Jesus is merciful, Jesus will save. (1)

Fanny Crosby wrote this hymn, Rescue The Perishing, following a personal experience at the New York City Bowery Mission.  Even though she was a famous Gospel songwriter, she went to the mission regularly to care for the men living there.

She was blind before she was 6 weeks old.  Her father died when she was 3.  She overcame tremendous difficulty, but never forgot that others lived in hardship.  She dedicated the last 25 years of her life to working in Gospel Rescue Missions.  When she died in 1915, she left money in her will to establish a home for homeless men.

Her music was about Jesus’ love for the poor and mercy for the sinner.  Her life reflected her faith in who Jesus was and how Jesus called us to live.

In contrast to her life …. many churches, pastors, and Christians …. seek to live a victorious life, which they believe can only be found in worldly success and excess.

Joel O’Steen’s book, Your Best Life Now, which unfortunately remains a best seller, preaches a prosperity gospel, which claims that God promises prosperity to Christians. The gospel he preaches is in sharp contrast to the one Fanny Crosby lived and Jesus taught.

Oswald Chambers wrote:

It is in the valley that we have to live for the glory of God. It is in the sphere of humiliation that our faithfulness is revealed.  God wants us at the drab commonplace pitch. (2)

While the Majesty of God is revealed in the marvels of creation, the Glory of God is revealed at the cross.

Where are you living out your faith?

Jesus said, “There is no greater love than to give up your life!” (3)

Jesus practiced what He preached.

He wishes the same for you and me.

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  1. Refrain of the hymn Rescue The Perishing, by Fanny J. Crosby, 1820–1915. Music by William Doane.
  2. Oswald Chambers, My Utmost for His Highest: Selections for the Year (Grand Rapids, MI: Oswald Chambers Publications; Marshall Pickering, 1986).
  3. John 15:13

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Give Jesus Christ a chance, give Him elbow room … 

because the devil doesn’t get lazy around you. (1)

Most Christians only pray when they are desperate.

As Screwtape might say to Wormwood in C. S. Lewis’ book, The Screwtape Letters:

“Never let them think they need to pray.  Let them have enough confidence in themselves and fate that they do not ask Jesus to intervene.  This way they create more space for our tempting ploys.”

Prayer is a bother to us because we have nothing measurable to show for it at the end of the day.  

This is why many pastors rarely pray.

How do you explain to the Church Board that the 3 hours you spent in prayer this morning was productive work, while Mr Jones and Mrs. Smith were at nursing home ailing in loneliness, while Darrin was off being a teenage derelict, and while the homeless at the shelter needed someone to cook them breakfast?

Let’s be honest, what would impress your boss and friends the most?

Tell them you woke up at 6 AM and prayed for 3 hours for the Spirit of God to mold your heart and mind, to send Jones and Smith a friend, to get Darrin on track, and to motivate volunteers to work at the homeless shelter.

Or

Tell them that you woke up at 6 AM to serve breakfast at the homeless shelter, then met with Darrin before he went to school, and visited with Smith and Jones as you passed the nursing home before arriving at the office at 9 AM.

No contest here.  We know who will get the big raise.

Genuine praise, adoration, and glory comes to the man, woman, or child who works for God serving the needy, while pleasing pleasant platitudes are offered for prayers.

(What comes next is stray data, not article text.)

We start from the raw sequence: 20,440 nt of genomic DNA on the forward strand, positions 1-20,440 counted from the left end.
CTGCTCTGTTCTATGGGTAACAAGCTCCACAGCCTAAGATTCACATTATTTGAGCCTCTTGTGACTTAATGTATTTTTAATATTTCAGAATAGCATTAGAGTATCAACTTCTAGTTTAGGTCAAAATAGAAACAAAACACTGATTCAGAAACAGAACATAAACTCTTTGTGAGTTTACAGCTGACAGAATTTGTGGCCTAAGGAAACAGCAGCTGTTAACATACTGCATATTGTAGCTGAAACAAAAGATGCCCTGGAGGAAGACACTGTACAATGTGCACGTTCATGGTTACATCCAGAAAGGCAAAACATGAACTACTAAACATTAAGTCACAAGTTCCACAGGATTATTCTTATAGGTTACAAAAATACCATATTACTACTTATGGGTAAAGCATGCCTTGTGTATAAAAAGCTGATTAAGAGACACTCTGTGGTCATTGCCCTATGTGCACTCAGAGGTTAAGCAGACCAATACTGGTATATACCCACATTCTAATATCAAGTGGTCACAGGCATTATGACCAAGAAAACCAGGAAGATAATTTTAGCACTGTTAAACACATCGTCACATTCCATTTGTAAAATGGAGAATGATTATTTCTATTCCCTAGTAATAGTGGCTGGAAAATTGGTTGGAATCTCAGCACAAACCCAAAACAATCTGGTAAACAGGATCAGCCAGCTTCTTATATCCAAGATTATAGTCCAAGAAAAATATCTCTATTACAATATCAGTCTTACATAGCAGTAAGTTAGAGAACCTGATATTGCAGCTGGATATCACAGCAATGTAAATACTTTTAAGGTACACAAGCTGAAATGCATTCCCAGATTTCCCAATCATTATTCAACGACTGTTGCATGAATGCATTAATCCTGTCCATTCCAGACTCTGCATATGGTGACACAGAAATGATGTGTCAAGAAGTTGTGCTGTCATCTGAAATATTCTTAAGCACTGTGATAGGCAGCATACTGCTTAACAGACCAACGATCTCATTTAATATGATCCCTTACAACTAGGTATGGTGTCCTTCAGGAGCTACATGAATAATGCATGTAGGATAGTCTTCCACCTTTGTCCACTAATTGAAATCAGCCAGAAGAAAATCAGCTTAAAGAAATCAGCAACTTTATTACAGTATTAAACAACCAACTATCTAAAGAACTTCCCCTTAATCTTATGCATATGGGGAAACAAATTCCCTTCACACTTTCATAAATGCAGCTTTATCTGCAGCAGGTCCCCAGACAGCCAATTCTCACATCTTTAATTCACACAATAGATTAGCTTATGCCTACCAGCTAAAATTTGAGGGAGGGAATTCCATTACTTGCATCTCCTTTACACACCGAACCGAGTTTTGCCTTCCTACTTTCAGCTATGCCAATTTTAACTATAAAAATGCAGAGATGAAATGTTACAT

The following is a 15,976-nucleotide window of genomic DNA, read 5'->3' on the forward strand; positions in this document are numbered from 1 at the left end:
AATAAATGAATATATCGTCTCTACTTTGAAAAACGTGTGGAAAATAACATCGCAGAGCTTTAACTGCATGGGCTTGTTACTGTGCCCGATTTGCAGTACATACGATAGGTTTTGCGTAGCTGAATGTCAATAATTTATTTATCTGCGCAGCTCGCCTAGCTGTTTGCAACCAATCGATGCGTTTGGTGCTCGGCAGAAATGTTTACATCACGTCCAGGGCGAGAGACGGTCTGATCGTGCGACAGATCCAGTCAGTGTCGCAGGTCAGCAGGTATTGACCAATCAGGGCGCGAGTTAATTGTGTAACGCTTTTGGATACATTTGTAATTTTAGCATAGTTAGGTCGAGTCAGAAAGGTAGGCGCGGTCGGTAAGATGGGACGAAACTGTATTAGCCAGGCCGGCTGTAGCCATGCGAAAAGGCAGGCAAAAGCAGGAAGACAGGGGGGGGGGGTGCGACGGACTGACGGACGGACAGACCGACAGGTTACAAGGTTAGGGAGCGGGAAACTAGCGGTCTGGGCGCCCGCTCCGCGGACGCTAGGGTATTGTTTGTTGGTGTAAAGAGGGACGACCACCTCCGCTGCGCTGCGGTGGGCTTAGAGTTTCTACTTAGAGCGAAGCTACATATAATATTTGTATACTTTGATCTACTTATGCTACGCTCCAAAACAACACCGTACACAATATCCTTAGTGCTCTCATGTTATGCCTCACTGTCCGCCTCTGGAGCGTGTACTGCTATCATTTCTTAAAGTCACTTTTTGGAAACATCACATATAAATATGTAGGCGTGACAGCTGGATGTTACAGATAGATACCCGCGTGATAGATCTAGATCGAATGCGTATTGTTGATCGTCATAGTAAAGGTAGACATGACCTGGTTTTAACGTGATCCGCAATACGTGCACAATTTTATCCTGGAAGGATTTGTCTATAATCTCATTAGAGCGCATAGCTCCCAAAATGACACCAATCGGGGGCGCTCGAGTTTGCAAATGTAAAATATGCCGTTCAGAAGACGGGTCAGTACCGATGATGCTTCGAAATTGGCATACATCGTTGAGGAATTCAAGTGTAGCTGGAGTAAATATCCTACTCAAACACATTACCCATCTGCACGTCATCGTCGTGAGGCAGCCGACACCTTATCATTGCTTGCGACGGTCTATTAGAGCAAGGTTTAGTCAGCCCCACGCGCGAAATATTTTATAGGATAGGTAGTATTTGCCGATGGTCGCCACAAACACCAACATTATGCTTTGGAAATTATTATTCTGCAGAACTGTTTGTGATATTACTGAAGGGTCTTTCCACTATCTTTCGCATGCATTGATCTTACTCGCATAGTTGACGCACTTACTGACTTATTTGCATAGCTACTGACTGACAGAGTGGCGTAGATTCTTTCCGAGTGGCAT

At the end of Luke 10, when Martha complained to Jesus that her sister avoided kitchen work to listen to him, Jesus said:

“Martha, Martha, you are anxious and troubled about many things, but one thing is necessary. Mary has chosen the good portion, which will not be taken away from her.” (2)

In Luke 11:1, Jesus is praying and one of his disciples said, “Jesus teach us how to pray!”

We all need more knee time with God.

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  1. I compiled this quote by combining two statements, the first from Oswald Chambers and the latter from Martin Luther.  Oswald Chambers, My Utmost for His Highest: Selections for the Year (Grand Rapids, MI: Oswald Chambers Publications; Marshall Pickering, 1986).  Luther, Martin; Galvin, James C. (2009-05-19). Faith Alone: A Daily Devotional (p. 240). Zondervan. Kindle Edition.
  2. The Holy Bible: English Standard Version (Wheaton: Standard Bible Society, 2001), Luke 10:41–42.

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We always know when Jesus is at work because 

He produces in the commonplace something that is inspiring. (1)

Yesterday after teaching a class on Living in the Spirit, for the Men’s Recovery program at the Rockford Rescue Mission, I was feeling a bit of smug pride that I had taught so well.

As my students departed one of them came forward saying, “Here’s the way I see it!”  He erased a portion of my scribbled drawings, add a few lines and circles of his own.  By doing so, he illuminated the teaching of scripture in a better way.

Oswald Chambers speaks of the ministry of the unnoticed when he comments on Jesus’ teaching, “Blessed are the poor in spirit.” (2)

In the past (and I am certain, into the future), I have prided myself on my ministry to the unnoticed.  In a quiet and humble way, I want others to notice when I am ministering to the unnoticed.

But this is not what Jesus was teaching.  He was teaching something much deeper, richer, more profound.

The poor in spirit are a blessing because they draw attention to God and not to themselves when they minister to others in simple commonplace ways.

Big things draw attention, but it is the little things which change the world.

The servant of Christ is never bigger than the person he serves!

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  1. Oswald Chambers, My Utmost for His Highest: Selections for the Year (Grand Rapids, MI: Oswald Chambers Publications; Marshall Pickering, 1986).
  2. Matthew 5:3.